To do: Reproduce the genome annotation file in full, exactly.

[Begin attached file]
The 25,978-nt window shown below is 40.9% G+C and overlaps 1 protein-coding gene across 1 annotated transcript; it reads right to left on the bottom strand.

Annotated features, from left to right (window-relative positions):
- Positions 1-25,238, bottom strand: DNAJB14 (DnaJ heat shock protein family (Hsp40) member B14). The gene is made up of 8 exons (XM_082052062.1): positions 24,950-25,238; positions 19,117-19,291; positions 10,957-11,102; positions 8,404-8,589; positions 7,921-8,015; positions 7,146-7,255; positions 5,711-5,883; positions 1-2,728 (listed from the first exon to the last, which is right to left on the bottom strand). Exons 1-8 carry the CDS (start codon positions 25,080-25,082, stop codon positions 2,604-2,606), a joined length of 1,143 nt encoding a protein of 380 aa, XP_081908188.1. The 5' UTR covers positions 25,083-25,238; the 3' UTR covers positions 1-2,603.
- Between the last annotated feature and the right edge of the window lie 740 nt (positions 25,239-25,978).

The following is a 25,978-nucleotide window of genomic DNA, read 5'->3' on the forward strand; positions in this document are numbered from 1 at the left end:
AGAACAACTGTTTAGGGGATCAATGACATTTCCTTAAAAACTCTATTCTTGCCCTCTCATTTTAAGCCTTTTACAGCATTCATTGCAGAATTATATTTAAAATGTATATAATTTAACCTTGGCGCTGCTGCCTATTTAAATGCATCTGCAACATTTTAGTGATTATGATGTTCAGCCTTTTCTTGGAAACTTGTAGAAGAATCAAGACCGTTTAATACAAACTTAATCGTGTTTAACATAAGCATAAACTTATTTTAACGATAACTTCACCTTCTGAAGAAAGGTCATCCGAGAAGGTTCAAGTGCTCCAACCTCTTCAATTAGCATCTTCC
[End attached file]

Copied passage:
The 25,978-nt window shown below is 40.9% G+C and overlaps 1 protein-coding gene across 1 annotated transcript; it reads right to left on the bottom strand.

Annotated features, from left to right (window-relative positions):
- Positions 1-25,238, bottom strand: DNAJB14 (DnaJ heat shock protein family (Hsp40) member B14). The gene is made up of 8 exons (XM_082052062.1): positions 24,950-25,238; positions 19,117-19,291; positions 10,957-11,102; positions 8,404-8,589; positions 7,921-8,015; positions 7,146-7,255; positions 5,711-5,883; positions 1-2,728 (listed from the first exon to the last, which is right to left on the bottom strand). Exons 1-8 carry the CDS (start codon positions 25,080-25,082, stop codon positions 2,604-2,606), a joined length of 1,143 nt encoding a protein of 380 aa, XP_081908188.1. The 5' UTR covers positions 25,083-25,238; the 3' UTR covers positions 1-2,603.
- Between the last annotated feature and the right edge of the window lie 740 nt (positions 25,239-25,978).

The following is a 25,978-nucleotide window of genomic DNA, read 5'->3' on the forward strand; positions in this document are numbered from 1 at the left end:
AGAACAACTGTTTAGGGGATCAATGACATTTCCTTAAAAACTCTATTCTTGCCCTCTCATTTTAAGCCTTTTACAGCATTCATTGCAGAATTATATTTAAAATGTATATAATTTAACCTTGGCGCTGCTGCCTATTTAAATGCATCTGCAACATTTTAGTGATTATGATGTTCAGCCTTTTCTTGGAAACTTGTAGAAGAATCAAGACCGTTTAATACAAACTTAATCGTGTTTAACATAAGCATAAACTTATTTTAACGATAACTTCACCTTCTGAAGAAAGGTCATCCGAGAAGGTTCAAGTGCTCCAACCTCTTCAATTAGCATCTTCC